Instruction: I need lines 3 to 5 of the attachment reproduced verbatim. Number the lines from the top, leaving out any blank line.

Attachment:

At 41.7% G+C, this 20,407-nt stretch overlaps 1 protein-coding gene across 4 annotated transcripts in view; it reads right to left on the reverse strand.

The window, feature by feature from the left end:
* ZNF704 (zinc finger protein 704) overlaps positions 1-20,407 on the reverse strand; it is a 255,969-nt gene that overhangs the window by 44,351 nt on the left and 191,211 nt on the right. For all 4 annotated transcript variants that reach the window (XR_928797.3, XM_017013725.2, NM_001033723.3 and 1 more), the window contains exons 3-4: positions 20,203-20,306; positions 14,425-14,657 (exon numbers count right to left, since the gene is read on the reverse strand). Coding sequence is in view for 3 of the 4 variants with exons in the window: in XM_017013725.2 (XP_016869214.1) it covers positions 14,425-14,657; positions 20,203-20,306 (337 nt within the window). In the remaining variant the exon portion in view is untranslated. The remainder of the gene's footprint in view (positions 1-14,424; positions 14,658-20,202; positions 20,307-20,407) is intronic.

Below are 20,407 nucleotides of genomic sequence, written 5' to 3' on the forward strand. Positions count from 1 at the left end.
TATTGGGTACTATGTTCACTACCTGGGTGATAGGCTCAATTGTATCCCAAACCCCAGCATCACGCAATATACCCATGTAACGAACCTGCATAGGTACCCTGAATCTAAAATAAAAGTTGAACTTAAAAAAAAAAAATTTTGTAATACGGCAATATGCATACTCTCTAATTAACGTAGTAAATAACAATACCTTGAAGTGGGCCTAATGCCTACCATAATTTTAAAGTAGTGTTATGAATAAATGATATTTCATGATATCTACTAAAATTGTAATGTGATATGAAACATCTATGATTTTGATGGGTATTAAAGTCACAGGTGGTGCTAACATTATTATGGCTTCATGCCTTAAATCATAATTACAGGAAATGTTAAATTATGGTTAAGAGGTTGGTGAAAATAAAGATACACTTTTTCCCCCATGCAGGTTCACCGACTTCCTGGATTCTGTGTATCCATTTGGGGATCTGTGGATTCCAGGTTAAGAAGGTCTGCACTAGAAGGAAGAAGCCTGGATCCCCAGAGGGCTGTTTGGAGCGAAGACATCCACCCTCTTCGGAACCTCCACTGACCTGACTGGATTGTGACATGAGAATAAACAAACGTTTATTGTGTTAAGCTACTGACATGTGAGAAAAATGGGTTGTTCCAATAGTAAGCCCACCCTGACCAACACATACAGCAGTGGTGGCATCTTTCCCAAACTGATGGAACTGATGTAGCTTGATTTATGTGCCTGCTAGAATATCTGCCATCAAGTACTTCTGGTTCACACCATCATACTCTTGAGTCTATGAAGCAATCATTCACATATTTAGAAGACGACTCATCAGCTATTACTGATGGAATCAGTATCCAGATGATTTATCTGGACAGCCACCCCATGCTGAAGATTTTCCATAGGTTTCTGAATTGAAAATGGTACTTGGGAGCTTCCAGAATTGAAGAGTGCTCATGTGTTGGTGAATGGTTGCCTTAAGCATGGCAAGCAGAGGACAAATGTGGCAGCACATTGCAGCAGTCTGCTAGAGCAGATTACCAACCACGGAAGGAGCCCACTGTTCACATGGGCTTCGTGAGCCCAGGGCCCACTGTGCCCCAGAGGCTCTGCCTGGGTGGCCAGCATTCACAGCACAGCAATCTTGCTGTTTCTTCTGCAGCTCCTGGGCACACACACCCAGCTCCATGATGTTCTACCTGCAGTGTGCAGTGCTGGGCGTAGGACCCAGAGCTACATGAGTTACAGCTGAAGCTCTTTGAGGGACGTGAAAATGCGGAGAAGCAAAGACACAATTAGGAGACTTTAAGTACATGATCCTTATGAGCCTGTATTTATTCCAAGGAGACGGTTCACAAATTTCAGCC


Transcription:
* ZNF704 (zinc finger protein 704) overlaps positions 1-20,407 on the reverse strand; it is a 255,969-nt gene that overhangs the window by 44,351 nt on the left and 191,211 nt on the right. For all 4 annotated transcript variants that reach the window (XR_928797.3, XM_017013725.2, NM_001033723.3 and 1 more), the window contains exons 3-4: positions 20,203-20,306; positions 14,425-14,657 (exon numbers count right to left, since the gene is read on the reverse strand). Coding sequence is in view for 3 of the 4 variants with exons in the window: in XM_017013725.2 (XP_016869214.1) it covers positions 14,425-14,657; positions 20,203-20,306 (337 nt within the window). In the remaining variant the exon portion in view is untranslated. The remainder of the gene's footprint in view (positions 1-14,424; positions 14,658-20,202; positions 20,307-20,407) is intronic.

Below are 20,407 nucleotides of genomic sequence, written 5' to 3' on the forward strand. Positions count from 1 at the left end.
TATTGGGTACTATGTTCACTACCTGGGTGATAGGCTCAATTGTATCCCAAACCCCAGCATCACGCAATATACCCATGTAACGAACCTGCATAGGTACCCTGAATCTAAAATAAAAGTTGAACTTAAAAAAAAAAAATTTTGTAATACGGCAATATGCATACTCTCTAATTAACGTAGTAAATAACAATACCTTGAAGTGGGCCTAATGCCTACCATAATTTTAAAGTAGTGTTATGAATAAATGATATTTCATGATATCTACTAAAATTGTAATGTGATATGAAACATCTATGATTTTGATGGGTATTAAAGTCACAGGTGGTGCTAACATTATTATGGCTTCATGCCTTAAATCATAATTACAGGAAATGTTAAATTATGGTTAAGAGGTTGGTGAAAATAAAGATACACTTTTTCCCCCATGCAGGTTCACCGACTTCCTGGATTCTGTGTATCCATTTGGGGATCTGTGGATTCCAGGTTAAGAAGGTCTGCACTAGAAGGAAGAAGCCTGGATCCCCAGAGGGCTGTTTGGAGCGAAGACATCCACCCTCTTCGGAACCTCCACTGACCTGACTGGATTGTGACATGAGAATAAACAAACGTTTATTGTGTTAAGCTACTGACATGTGAGAAAAATGGGTTGTTCCAATAGTAAGCCCACCCTGACCAACACATACAGCAGTGGTGGCATCTTTCCCAAACTGATGGAACTGATGTAGCTTGATTTATGTGCCTGCTAGAATATCTGCCATCAAGTACTTCTGGTTCACACCATCATACTCTTGAGTCTATGAAGCAATCATTCACATATTTAGAAGACGACTCATCAGCTATTACTGATGGAATCAGTATCCAGATGATTTATCTGGACAGCCACCCCATGCTGAAGATTTTCCATAGGTTTCTGAATTGAAAATGGTACTTGGGAGCTTCCAGAATTGAAGAGTGCTCATGTGTTGGTGAATGGTTGCCTTAAGCATGGCAAGCAGAGGACAAATGTGGCAGCACATTGCAGCAGTCTGCTAGAGCAGATTACCAACCACGGAAGGAGCCCACTGTTCACATGGGCTTCGTGAGCCCAGGGCCCACTGTGCCCCAGAGGCTCTGCCTGGGTGGCCAGCATTCACAGCACAGCAATCTTGCTGTTTCTTCTGCAGCTCCTGGGCACACACACCCAGCTCCATGATGTTCTACCTGCAGTGTGCAGTGCTGGGCGTAGGACCCAGAGCTACATGAGTTACAGCTGAAGCTCTTTGAGGGACGTGAAAATGCGGAGAAGCAAAGACACAATTAGGAGACTTTAAGTACATGATCCTTATGAGCCTGTATTTATTCCAAGGAGACGGTTCACAAATTTCAGCC